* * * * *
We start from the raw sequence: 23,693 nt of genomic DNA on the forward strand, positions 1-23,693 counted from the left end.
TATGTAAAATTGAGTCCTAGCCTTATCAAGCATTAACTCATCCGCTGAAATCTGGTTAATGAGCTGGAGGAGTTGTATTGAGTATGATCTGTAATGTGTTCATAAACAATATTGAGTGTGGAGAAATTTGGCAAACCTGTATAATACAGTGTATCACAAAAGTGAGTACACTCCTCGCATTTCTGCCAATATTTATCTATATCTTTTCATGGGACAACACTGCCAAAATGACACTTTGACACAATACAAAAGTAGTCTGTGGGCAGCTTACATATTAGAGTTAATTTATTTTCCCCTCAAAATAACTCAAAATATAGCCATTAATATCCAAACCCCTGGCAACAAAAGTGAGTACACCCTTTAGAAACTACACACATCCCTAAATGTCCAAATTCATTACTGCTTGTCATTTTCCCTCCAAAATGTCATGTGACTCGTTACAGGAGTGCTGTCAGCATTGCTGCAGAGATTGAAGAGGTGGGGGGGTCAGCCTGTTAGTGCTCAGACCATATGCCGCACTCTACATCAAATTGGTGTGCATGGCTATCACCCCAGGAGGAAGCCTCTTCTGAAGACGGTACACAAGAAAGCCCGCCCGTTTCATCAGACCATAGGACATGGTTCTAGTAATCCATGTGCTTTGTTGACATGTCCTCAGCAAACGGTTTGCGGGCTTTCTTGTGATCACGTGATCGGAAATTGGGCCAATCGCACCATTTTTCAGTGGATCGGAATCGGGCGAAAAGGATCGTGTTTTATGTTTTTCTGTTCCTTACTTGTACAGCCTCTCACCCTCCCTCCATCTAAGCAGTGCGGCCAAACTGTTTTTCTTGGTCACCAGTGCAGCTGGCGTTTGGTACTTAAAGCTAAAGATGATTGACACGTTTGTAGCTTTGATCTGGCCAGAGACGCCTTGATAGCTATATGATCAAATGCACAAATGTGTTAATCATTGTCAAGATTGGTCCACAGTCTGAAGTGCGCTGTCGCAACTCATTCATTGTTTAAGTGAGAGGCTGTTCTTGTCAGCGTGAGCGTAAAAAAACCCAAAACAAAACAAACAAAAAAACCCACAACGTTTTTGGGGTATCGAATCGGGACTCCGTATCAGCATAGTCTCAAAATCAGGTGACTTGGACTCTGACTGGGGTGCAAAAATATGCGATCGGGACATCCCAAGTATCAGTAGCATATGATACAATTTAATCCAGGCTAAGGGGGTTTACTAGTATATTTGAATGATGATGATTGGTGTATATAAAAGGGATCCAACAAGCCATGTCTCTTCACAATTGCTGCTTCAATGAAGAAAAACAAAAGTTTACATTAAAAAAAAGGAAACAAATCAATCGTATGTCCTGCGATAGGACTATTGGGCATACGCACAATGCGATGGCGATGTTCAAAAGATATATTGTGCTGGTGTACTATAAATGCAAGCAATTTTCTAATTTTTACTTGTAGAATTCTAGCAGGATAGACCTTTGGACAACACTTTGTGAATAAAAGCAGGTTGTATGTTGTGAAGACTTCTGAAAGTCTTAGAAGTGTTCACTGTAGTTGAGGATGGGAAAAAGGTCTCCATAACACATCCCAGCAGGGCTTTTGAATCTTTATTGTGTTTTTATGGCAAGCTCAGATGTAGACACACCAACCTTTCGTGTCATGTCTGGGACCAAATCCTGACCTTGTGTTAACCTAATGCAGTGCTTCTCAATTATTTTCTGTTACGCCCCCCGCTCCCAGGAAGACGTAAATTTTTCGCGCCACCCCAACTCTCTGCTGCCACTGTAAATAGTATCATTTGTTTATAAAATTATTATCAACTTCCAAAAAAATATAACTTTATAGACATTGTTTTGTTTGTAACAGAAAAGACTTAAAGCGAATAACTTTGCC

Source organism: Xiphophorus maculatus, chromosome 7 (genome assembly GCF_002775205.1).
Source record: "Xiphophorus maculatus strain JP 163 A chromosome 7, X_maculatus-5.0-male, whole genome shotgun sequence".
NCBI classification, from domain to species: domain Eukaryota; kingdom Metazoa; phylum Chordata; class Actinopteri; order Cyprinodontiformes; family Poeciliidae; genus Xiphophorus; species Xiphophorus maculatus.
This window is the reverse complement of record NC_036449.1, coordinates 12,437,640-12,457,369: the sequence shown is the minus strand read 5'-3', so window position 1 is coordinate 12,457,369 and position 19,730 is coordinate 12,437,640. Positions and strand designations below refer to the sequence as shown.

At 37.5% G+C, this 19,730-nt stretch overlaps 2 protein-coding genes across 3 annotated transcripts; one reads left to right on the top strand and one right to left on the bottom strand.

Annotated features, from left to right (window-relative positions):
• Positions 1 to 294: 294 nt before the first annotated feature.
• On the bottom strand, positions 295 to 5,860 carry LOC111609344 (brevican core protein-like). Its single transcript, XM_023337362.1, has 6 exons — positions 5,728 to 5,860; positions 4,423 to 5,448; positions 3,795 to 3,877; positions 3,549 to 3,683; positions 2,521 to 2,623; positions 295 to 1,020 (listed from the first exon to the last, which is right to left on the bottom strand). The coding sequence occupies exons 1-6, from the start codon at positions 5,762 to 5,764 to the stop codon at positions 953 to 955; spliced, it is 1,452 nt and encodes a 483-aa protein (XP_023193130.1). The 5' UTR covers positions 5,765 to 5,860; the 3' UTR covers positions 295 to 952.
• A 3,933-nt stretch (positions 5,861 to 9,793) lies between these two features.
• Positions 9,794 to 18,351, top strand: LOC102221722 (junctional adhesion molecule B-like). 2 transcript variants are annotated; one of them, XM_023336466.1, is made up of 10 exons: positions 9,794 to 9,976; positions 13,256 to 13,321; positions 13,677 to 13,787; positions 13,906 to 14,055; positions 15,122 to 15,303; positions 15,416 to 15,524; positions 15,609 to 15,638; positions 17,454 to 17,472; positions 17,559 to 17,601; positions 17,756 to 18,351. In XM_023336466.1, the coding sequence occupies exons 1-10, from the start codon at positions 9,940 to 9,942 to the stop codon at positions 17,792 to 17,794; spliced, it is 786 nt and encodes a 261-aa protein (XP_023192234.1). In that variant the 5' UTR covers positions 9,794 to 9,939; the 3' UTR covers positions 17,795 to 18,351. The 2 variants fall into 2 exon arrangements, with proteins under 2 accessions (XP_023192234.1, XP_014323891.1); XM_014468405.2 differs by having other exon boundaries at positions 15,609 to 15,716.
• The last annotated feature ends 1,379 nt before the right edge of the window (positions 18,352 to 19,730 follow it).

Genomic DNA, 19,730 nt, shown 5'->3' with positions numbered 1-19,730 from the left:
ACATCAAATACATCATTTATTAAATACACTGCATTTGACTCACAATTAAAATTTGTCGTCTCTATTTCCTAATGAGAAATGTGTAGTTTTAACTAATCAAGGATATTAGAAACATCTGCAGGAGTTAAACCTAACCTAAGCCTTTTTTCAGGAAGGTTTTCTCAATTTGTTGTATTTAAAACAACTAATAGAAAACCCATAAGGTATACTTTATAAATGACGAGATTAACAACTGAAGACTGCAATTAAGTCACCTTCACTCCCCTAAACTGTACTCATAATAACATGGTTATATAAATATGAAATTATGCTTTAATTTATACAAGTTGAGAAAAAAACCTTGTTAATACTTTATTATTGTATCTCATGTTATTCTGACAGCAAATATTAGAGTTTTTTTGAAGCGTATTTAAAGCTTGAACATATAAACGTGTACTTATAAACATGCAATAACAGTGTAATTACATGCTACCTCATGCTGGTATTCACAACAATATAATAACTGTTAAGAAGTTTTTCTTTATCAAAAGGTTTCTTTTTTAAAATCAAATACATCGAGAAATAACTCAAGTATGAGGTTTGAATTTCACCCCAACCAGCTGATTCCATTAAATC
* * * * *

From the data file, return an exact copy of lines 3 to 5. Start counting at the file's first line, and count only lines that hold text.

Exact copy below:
Source organism: Xiphophorus maculatus, chromosome 7 (genome assembly GCF_002775205.1).
Source record: "Xiphophorus maculatus strain JP 163 A chromosome 7, X_maculatus-5.0-male, whole genome shotgun sequence".
NCBI classification, from domain to species: domain Eukaryota; kingdom Metazoa; phylum Chordata; class Actinopteri; order Cyprinodontiformes; family Poeciliidae; genus Xiphophorus; species Xiphophorus maculatus.